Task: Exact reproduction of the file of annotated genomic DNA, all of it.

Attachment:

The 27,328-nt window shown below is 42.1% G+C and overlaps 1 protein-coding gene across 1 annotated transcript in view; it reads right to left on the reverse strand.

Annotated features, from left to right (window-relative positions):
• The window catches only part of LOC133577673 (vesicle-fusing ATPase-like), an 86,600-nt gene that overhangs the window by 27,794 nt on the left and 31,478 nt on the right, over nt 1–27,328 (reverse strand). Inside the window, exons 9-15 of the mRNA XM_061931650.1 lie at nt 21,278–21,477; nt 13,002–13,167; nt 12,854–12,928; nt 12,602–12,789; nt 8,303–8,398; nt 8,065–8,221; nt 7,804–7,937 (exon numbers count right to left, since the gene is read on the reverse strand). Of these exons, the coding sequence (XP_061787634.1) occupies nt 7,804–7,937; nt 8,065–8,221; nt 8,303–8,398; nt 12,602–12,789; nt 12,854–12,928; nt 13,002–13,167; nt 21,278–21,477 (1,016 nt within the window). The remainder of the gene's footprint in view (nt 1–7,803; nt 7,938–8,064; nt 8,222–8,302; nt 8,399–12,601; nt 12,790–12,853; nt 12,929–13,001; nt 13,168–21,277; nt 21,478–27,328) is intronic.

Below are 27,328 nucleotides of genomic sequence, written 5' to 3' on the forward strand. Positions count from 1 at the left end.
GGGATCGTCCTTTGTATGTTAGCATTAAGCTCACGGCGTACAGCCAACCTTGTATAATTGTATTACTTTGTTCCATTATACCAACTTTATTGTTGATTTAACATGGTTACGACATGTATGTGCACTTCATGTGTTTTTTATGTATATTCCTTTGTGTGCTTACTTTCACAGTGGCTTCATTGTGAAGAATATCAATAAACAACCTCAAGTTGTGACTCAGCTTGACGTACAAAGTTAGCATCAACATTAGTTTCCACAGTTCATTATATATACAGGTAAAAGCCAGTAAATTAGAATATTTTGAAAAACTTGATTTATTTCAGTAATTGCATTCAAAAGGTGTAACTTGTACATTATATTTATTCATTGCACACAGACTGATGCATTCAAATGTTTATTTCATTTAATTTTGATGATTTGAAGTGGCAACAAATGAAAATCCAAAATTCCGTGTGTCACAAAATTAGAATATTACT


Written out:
The 27,328-nt window shown below is 42.1% G+C and overlaps 1 protein-coding gene across 1 annotated transcript in view; it reads right to left on the reverse strand.

Annotated features, from left to right (window-relative positions):
• The window catches only part of LOC133577673 (vesicle-fusing ATPase-like), an 86,600-nt gene that overhangs the window by 27,794 nt on the left and 31,478 nt on the right, over nt 1–27,328 (reverse strand). Inside the window, exons 9-15 of the mRNA XM_061931650.1 lie at nt 21,278–21,477; nt 13,002–13,167; nt 12,854–12,928; nt 12,602–12,789; nt 8,303–8,398; nt 8,065–8,221; nt 7,804–7,937 (exon numbers count right to left, since the gene is read on the reverse strand). Of these exons, the coding sequence (XP_061787634.1) occupies nt 7,804–7,937; nt 8,065–8,221; nt 8,303–8,398; nt 12,602–12,789; nt 12,854–12,928; nt 13,002–13,167; nt 21,278–21,477 (1,016 nt within the window). The remainder of the gene's footprint in view (nt 1–7,803; nt 7,938–8,064; nt 8,222–8,302; nt 8,399–12,601; nt 12,790–12,853; nt 12,929–13,001; nt 13,168–21,277; nt 21,478–27,328) is intronic.

Below are 27,328 nucleotides of genomic sequence, written 5' to 3' on the forward strand. Positions count from 1 at the left end.
GGGATCGTCCTTTGTATGTTAGCATTAAGCTCACGGCGTACAGCCAACCTTGTATAATTGTATTACTTTGTTCCATTATACCAACTTTATTGTTGATTTAACATGGTTACGACATGTATGTGCACTTCATGTGTTTTTTATGTATATTCCTTTGTGTGCTTACTTTCACAGTGGCTTCATTGTGAAGAATATCAATAAACAACCTCAAGTTGTGACTCAGCTTGACGTACAAAGTTAGCATCAACATTAGTTTCCACAGTTCATTATATATACAGGTAAAAGCCAGTAAATTAGAATATTTTGAAAAACTTGATTTATTTCAGTAATTGCATTCAAAAGGTGTAACTTGTACATTATATTTATTCATTGCACACAGACTGATGCATTCAAATGTTTATTTCATTTAATTTTGATGATTTGAAGTGGCAACAAATGAAAATCCAAAATTCCGTGTGTCACAAAATTAGAATATTACT